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Maine

Question??

Now that I'm talking to people who live in Maine and not all over the US....

I posted something on the main board about cash bars, that my fiance and I were deciding to go with that due to budget, the fact that we don't drink, and half of both our families are alcoholics.

I realize that it isn't etiquette but I got responses from chicago, pittsburg, and other high end cities saying I was cheap, rude, etc...I just feel (and I'm not trying to be rude) that if you want to drink alcohol you can pay for it yourself. I believe you can have fun w/out alcohol.

Are Michael and I the only ones going the cash bar route?? In most of weddings I have been to this is what is done. I for one have never been to a wedding with an open bar...

Thoughts....
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Re: Question??

  • edited December 2011
    I understand the idea behind open bars, and they are great if you have the money to do them.  I on the other hand am planning on a cash bar also.  My entire family drinks and would rather pay for it then not have it there.  I don't think it's rude.  It's a nice surprise when I arrive at a wedding and it's open bar but I bring cash to drink.. So no I don't think you're a rude horrible person.. and it's very exceptable around here I think!
  • hcorr34hcorr34 member
    2500 Comments Fourth Anniversary Name Dropper 5 Love Its
    edited December 2011
    When I first joined on here, I was shocked to see the reactions that people had when posters suggested a cash bar.  I was partly shocked because I can't get over how rude some people can be in their responses, but I was more shocked based on personal experience.

    I currently live in Maine, but have family and friends all over New England.  I have been to 20+ weddings in my lifetime and I do not ever remember an open bar beyond a cocktail hour.  As a child, I remember walking up to the bar with cash in hand to get a coke.  Two of the last three weddings I went to were pretty ritzy affiars, one was around $100 a plate and there were 200ish people there, and there was no open bar after the cocktail hour.  The only time I have ever experienced an open bar was at a 60th birthday party and the hosts were (literally) millionaires. 

    Personally, I plan to have beer and wine available during the cocktail hour, and beyond that depends on FFIL and his wife (the offered to help us out $$ with something we felt we were skimping on but we haven't inquired yet).  I would like to have a beer/wine available for the reception too but it's not in my budget.  Considering the fact that I've been to the weddings of many of the guests (or their families) who are coming to mine, and they DIDN'T have an open bar, I don't think they will be too offended.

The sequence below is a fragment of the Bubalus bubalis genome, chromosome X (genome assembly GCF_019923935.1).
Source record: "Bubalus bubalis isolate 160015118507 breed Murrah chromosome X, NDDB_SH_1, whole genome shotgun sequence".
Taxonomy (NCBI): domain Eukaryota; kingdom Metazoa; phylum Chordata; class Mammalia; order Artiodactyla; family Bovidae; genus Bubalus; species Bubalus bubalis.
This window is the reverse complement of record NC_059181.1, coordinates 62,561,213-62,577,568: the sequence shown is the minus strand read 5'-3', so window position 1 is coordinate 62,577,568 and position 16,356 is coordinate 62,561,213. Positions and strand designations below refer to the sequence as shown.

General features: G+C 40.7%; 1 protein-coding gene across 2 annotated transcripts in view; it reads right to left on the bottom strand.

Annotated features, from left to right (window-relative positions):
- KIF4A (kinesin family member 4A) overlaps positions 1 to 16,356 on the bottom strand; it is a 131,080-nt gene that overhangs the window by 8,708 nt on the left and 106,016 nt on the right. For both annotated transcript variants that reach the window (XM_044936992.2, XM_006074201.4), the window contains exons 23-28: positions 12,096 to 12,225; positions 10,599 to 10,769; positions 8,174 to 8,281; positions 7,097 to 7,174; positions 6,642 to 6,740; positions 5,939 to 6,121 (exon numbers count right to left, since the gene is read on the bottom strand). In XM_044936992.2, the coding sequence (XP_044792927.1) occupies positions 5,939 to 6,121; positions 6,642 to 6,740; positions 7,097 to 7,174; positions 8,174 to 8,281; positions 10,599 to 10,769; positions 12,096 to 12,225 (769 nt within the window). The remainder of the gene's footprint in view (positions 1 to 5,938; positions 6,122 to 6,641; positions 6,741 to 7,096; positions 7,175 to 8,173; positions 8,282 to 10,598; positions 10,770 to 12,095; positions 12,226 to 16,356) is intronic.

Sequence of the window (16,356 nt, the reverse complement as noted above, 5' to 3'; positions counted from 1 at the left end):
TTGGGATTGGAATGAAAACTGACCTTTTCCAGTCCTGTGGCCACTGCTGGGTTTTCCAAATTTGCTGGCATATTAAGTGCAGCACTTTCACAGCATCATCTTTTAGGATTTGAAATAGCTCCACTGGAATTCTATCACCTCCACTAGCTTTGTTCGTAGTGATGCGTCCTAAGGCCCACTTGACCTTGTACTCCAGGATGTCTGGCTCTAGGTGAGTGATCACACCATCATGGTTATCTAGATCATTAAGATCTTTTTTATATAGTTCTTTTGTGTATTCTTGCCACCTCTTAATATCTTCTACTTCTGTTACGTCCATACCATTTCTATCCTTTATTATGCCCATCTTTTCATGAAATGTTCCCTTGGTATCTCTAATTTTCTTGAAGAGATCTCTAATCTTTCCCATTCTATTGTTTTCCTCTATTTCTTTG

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  • AdeleDazeemAdeleDazeem member
    5000 Comments Fifth Anniversary 25 Love Its Name Dropper
    edited December 2011
    Sorry you didn't get the answers you wanted, but people really are trying to help you.

    Cash bars are the norm in some social circles and definitely not the norm in others.  Don't think of it as a regional thing because it varies within regions.  You know your crowd.

    However, from an *etiquette* point of view, which is universal and not really open to interpretation, a cash bar is rude because, as a *host*, you should fully host your guests.  If you can't afford alcohol, then just don't offer it.  There's nothing wrong with that.

    People would never think (hopefully) of asking guests to pay for the DJ or the food.  If someone can't afford a DJ, they do an iPod reception.  If someone can't afford a plated dinner, they do cake and punch.  But why if someone can't afford alcohol, they immediately say "guests pay for that!" instead of "well, maybe we just shouldn't have it?"

    Just something to think about.  Best of luck to you.

    EDIT:  There are also many choices that don't involve hosting a full open bar.  You can just choose to do beer and wine (cheaper) or just a signature drink.  Some people offer only non-alcohol things at the bar, but have bottles of wine on the tables for dinner.  In these ways,  alcohol is offered, you aren't breaking your budget, and guests still don't have to pay for anything. 

    Again, just some food for thought.
  • edited December 2011
    I think most people, including myself, would rather have the option to purchase it than not have it all.  Open bars are not the norm in my circle, but are always a great thing when they do happen.  I am personally never offended when there is a cash bar though, even when "etiquette" would suggest otherwise.  It's always a nice touch when there is some complimentary beverages at cocktail hour, or wine at the tables at dinner and this can be a happy medium.  However don't feel guilty if this is what you are deciding upon.  You will never make everyone happy, so do what feels right for you two.  We are providing open bar, because it's important to us since we are asking our guests to travel 4 hours to our wedding.  It works for us and it's something that we really wanted to do, but I understand why people sometimes cannot. 
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  • edited December 2011
    I agree with the PP.  FI and I are doing a cash bar as well, with th possibility of an open cocktail hour, depends on where we sit with our budget when it comes time to make the final decision.  I think that most people will be okay with it, and for those who aren't they are just going to have to deal.  You can only do so much, and I think most people will understand. 

    The other way that FI and I look at it is we don't want to pay for people to get trashed at our wedding, if people are paying for their own drinks they might be less likely to do so.
  • edited December 2011